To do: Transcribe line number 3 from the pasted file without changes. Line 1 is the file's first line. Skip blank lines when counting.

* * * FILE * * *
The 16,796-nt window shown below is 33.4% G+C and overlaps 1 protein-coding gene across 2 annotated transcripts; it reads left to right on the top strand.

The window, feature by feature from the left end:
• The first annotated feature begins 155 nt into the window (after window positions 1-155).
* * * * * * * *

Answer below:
• The first annotated feature begins 155 nt into the window (after window positions 1-155).